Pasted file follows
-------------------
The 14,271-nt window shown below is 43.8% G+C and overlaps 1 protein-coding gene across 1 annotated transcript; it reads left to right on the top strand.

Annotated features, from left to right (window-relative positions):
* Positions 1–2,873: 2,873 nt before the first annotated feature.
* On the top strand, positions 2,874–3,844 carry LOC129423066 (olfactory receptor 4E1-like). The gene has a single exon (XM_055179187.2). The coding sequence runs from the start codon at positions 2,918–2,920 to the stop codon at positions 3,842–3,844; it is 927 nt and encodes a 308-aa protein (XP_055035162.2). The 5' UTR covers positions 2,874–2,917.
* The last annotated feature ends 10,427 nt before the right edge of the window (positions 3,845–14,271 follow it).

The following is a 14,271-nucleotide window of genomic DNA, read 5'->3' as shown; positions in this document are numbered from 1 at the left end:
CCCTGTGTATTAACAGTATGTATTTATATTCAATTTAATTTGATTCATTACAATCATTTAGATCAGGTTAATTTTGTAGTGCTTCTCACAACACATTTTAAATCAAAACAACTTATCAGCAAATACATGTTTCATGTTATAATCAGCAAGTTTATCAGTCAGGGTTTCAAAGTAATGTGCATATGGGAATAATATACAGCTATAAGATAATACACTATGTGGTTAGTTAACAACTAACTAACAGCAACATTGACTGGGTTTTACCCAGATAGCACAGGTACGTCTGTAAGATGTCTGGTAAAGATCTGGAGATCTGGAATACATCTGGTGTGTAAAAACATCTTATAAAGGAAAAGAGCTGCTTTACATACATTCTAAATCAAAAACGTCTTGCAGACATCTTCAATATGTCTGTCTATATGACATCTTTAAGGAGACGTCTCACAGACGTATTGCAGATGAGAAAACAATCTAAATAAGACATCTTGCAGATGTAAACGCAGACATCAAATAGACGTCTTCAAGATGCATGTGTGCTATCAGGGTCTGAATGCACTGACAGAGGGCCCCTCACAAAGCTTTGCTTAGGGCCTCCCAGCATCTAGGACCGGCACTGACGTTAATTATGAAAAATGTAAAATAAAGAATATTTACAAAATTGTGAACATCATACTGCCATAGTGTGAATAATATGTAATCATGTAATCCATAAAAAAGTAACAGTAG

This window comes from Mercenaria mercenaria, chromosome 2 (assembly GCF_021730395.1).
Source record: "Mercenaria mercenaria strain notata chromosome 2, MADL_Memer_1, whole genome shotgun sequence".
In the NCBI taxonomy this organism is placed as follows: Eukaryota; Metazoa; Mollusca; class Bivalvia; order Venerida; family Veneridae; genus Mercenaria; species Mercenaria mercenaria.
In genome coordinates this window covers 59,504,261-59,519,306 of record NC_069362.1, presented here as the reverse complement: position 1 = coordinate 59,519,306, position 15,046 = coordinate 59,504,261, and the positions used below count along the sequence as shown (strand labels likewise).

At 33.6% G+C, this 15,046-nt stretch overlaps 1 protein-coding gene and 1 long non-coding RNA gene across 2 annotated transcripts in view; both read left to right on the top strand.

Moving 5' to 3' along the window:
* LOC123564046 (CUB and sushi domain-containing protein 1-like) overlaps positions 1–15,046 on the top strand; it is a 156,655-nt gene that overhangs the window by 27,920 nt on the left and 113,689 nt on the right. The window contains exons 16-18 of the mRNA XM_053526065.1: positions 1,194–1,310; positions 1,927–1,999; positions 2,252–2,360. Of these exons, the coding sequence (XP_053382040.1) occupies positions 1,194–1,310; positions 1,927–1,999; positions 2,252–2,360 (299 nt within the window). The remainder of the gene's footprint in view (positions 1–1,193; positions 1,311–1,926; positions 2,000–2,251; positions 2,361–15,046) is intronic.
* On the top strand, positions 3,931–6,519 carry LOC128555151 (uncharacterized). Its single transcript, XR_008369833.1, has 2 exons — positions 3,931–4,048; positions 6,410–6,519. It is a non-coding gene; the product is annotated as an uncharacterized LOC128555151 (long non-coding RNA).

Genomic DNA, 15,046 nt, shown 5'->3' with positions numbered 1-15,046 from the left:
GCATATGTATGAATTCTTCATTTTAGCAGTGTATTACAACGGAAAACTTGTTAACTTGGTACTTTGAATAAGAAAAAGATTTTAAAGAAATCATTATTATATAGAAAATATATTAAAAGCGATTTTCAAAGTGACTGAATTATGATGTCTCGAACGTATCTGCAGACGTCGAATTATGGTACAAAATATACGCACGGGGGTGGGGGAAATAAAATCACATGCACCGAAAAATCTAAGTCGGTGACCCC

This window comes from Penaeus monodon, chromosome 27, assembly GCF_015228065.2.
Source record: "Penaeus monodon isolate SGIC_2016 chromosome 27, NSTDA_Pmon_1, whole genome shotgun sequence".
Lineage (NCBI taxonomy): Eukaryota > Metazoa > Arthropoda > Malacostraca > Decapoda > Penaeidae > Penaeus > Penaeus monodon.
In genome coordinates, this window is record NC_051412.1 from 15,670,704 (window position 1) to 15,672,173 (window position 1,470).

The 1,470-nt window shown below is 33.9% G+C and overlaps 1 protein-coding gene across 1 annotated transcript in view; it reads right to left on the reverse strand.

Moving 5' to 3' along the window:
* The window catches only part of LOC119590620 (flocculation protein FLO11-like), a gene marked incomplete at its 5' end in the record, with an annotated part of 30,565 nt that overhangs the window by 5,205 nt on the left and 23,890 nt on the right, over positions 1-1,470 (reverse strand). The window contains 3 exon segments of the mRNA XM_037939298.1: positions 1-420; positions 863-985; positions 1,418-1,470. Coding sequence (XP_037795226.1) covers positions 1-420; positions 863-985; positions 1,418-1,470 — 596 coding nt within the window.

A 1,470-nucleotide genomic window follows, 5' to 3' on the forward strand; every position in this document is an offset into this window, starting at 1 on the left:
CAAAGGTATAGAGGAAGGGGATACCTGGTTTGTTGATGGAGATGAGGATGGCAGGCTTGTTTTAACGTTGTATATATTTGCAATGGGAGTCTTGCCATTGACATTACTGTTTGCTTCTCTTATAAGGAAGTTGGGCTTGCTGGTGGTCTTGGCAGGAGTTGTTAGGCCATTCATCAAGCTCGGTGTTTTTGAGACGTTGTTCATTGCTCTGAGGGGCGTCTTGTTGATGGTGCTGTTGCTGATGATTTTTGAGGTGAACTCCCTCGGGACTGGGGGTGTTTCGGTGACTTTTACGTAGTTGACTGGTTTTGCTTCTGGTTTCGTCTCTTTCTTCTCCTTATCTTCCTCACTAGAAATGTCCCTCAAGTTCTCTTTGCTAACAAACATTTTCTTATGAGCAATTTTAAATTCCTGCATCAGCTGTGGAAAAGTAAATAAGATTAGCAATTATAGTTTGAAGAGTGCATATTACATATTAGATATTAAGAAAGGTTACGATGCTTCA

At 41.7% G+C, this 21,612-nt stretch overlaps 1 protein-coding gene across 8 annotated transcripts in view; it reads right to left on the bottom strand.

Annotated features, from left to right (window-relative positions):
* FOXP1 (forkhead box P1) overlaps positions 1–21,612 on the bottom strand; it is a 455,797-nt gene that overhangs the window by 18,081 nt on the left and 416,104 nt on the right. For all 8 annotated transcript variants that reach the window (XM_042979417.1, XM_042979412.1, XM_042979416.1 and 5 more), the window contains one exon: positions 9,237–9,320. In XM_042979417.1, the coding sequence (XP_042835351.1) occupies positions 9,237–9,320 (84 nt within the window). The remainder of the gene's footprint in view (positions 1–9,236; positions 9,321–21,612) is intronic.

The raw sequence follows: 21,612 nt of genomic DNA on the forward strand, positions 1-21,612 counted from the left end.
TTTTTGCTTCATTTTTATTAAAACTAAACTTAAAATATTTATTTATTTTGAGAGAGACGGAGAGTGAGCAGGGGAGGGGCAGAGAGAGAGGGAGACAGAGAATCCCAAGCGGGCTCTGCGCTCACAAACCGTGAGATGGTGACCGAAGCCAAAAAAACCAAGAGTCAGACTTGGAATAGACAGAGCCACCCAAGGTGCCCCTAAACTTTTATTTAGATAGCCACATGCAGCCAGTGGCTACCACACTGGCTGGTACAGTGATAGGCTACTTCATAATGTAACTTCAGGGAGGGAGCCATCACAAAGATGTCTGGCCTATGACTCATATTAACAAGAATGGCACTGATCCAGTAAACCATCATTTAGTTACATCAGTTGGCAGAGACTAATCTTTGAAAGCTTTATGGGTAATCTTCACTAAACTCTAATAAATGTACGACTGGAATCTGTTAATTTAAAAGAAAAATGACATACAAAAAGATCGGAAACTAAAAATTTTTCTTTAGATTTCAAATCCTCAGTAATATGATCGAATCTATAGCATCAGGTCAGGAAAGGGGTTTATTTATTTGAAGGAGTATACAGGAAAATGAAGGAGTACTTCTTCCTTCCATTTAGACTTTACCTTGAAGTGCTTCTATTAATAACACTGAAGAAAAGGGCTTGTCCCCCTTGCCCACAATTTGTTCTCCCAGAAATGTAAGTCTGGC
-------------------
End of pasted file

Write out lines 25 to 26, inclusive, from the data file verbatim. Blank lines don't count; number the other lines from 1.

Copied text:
A 1,470-nucleotide genomic window follows, 5' to 3' on the forward strand; every position in this document is an offset into this window, starting at 1 on the left:
CAAAGGTATAGAGGAAGGGGATACCTGGTTTGTTGATGGAGATGAGGATGGCAGGCTTGTTTTAACGTTGTATATATTTGCAATGGGAGTCTTGCCATTGACATTACTGTTTGCTTCTCTTATAAGGAAGTTGGGCTTGCTGGTGGTCTTGGCAGGAGTTGTTAGGCCATTCATCAAGCTCGGTGTTTTTGAGACGTTGTTCATTGCTCTGAGGGGCGTCTTGTTGATGGTGCTGTTGCTGATGATTTTTGAGGTGAACTCCCTCGGGACTGGGGGTGTTTCGGTGACTTTTACGTAGTTGACTGGTTTTGCTTCTGGTTTCGTCTCTTTCTTCTCCTTATCTTCCTCACTAGAAATGTCCCTCAAGTTCTCTTTGCTAACAAACATTTTCTTATGAGCAATTTTAAATTCCTGCATCAGCTGTGGAAAAGTAAATAAGATTAGCAATTATAGTTTGAAGAGTGCATATTACATATTAGATATTAAGAAAGGTTACGATGCTTCA